Updated: Feb 3, 2022
My job required 24/7 accessibility, so I was never away from anything very long -- checking emails at least every hour or so, with emails from key people in the company alerting me by text and an emergency notification system letting me know if anything was amiss with the company’s operations. And once the operation got big enough, there almost certainly was. Despite staying almost continuously connected, I always had an uneasy feeling.
And it just kept growing. It started out with a nervous feeling in my stomach on Sunday evenings. I thought my body was telling me that I wouldn’t be prepared for the rush of issues I was going to have to deal with on Monday. To battle this feeling, I started doing the work I had planned for Monday on Sunday night so I could start the week ahead and be ready for anything that came my way. As the President and Chief Operating Officer, and with my perfectionist personality, everything did. This approach seemed to work for a while, but then I started getting the feeling earlier, on Sunday morning. So I blocked time and made my Sunday evening work a scheduled event on my calendar. When I started getting nervous, I could tell myself to calm down because I had a plan. That worked for a while, but it didn’t last. So I started waking up early on Sunday to work so I would get it out of the way. That too worked in the short run, but after a while, I could never do enough work to turn off this feeling.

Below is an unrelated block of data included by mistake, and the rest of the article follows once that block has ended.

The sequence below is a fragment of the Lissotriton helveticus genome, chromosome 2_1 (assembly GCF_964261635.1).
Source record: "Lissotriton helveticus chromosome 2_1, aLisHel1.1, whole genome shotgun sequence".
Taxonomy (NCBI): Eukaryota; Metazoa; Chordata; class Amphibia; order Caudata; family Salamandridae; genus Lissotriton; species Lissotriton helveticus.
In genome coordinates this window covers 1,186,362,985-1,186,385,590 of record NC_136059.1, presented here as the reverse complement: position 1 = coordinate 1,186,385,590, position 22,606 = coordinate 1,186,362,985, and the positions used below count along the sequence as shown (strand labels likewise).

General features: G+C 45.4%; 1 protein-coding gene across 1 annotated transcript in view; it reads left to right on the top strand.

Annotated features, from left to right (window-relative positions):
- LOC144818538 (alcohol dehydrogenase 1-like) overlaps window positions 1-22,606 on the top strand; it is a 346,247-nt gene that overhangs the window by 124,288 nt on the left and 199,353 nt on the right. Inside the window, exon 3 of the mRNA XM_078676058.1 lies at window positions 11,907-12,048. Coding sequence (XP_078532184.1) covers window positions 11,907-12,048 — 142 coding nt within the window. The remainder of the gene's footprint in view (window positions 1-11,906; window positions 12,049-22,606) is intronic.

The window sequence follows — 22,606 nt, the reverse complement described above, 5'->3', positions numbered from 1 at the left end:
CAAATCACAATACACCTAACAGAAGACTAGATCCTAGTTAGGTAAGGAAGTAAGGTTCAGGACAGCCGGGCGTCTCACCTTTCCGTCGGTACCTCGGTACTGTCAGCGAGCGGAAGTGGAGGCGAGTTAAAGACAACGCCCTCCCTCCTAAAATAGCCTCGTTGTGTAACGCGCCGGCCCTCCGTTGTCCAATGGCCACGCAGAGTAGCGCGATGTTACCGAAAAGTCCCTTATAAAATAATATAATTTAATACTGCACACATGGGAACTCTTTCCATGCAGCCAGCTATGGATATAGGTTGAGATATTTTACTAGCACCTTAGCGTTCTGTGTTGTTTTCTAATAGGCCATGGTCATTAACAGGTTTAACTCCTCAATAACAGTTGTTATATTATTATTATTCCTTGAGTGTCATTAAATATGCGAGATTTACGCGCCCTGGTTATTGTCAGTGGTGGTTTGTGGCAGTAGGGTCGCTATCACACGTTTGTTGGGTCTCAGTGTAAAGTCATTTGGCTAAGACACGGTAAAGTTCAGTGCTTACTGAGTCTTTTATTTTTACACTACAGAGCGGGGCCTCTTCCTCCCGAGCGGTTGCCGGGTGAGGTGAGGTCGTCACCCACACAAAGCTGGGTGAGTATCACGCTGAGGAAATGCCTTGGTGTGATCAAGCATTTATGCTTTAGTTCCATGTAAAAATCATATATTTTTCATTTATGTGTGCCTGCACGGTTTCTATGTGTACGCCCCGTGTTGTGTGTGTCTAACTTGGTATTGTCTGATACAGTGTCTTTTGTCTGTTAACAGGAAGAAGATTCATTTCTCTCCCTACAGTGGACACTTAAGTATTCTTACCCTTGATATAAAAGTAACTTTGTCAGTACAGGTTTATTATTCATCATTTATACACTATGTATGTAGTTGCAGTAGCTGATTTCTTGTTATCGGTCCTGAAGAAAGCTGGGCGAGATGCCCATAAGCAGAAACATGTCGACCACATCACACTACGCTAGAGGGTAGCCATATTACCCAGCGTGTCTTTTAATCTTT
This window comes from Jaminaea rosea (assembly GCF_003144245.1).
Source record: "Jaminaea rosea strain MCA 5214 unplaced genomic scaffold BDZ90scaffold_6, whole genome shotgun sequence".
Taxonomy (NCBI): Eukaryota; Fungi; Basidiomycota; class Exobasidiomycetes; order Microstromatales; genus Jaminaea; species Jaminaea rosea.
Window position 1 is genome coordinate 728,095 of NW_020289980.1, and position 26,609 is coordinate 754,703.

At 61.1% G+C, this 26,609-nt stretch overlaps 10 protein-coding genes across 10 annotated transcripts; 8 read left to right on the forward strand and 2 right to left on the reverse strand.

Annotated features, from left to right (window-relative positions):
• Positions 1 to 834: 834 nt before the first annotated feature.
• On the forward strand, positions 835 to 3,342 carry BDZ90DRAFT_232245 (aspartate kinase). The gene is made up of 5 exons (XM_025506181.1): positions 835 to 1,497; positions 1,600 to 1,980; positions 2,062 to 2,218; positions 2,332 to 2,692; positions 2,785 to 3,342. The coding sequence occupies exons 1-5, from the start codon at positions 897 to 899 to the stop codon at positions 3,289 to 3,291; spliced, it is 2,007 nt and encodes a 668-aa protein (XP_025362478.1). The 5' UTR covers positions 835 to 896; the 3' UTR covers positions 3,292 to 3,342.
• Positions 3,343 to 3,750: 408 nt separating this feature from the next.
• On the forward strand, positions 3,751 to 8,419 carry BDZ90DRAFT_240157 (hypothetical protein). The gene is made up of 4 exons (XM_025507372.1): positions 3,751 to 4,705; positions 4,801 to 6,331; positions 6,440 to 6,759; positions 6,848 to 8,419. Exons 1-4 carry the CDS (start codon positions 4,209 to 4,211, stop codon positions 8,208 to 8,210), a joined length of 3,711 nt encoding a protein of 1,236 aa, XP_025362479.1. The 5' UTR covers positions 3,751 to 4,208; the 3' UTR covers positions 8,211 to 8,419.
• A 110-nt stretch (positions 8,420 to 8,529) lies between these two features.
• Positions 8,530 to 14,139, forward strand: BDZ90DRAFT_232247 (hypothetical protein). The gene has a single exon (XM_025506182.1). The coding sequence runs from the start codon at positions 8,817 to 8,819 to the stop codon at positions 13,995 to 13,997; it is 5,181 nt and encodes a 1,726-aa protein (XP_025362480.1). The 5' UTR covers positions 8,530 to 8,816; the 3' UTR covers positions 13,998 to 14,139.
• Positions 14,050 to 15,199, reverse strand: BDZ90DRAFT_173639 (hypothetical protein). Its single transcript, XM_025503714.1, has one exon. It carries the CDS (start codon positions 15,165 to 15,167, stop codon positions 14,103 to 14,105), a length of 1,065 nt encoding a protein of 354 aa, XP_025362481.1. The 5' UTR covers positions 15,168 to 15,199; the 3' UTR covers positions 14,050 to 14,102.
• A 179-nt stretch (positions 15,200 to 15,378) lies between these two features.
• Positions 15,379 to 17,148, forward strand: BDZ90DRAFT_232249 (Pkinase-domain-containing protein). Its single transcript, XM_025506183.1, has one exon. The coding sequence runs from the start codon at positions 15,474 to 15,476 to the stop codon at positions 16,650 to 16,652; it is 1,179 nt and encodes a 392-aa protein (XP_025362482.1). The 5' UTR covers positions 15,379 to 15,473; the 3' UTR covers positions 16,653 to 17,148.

In the end, my weekends went like this: Last to leave the office on Friday night, I would hit the road back to Boston after traffic had died down, arriving home around 8, an early day for me. I’d take my wife to dinner, which was the highlight of my week, have a few drinks, go home, pass out on the couch, wake up and crawl into bed. Anxiety from Sunday had moved to Saturday, so Friday night was my only night of freedom. Generally, I was so exhausted on Saturday that I would wake up, perform some mindless activity (Could I set the Guinness World record for how many Sudoku puzzles I could do in an hour?), take a long nap, and rest up for dinner with my wife. I couldn’t relax enough to so something really enjoyable without feeling guilty. Saturdays were really a waste, except for dinner with Laura. I didn’t have enough energy to engage in meaningful restoration or recovery.
I am embarrassed to admit how bad it got. Down to zero exercise. Blood pressure and cholesterol meds for the first time in my life. Irritable. Impatient. Indecisive. Lack of focus while constantly multi-tasking. Lack of engagement with the people I loved most. Little muscle. Weight alternating between overweight due to lack of exercise or underweight because of a diet I was experimenting with. I went in to see a doctor who looked at me, did an examination, and told me I needed to take the next 60 days off or I might drive myself into the ground. I was not allowed to exercise because my adrenal system was too weak. My body, in an attempt to control stress, had shut down my adrenal system and stopped making cortisoI. It wasn’t doing too much for my testosterone either, if you catch my drift.